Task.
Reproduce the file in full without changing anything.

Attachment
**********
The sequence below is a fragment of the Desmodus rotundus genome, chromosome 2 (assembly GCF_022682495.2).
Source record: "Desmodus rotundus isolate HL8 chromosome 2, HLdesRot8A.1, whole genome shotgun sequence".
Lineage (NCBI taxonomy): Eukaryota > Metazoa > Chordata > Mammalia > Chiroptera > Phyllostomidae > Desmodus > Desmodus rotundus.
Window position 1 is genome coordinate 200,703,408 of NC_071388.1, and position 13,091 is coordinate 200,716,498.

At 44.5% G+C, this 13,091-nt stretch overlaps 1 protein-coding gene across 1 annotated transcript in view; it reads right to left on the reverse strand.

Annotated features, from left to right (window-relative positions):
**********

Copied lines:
The sequence below is a fragment of the Desmodus rotundus genome, chromosome 2 (assembly GCF_022682495.2).
Source record: "Desmodus rotundus isolate HL8 chromosome 2, HLdesRot8A.1, whole genome shotgun sequence".
Lineage (NCBI taxonomy): Eukaryota > Metazoa > Chordata > Mammalia > Chiroptera > Phyllostomidae > Desmodus > Desmodus rotundus.
Window position 1 is genome coordinate 200,703,408 of NC_071388.1, and position 13,091 is coordinate 200,716,498.

At 44.5% G+C, this 13,091-nt stretch overlaps 1 protein-coding gene across 1 annotated transcript in view; it reads right to left on the reverse strand.

Annotated features, from left to right (window-relative positions):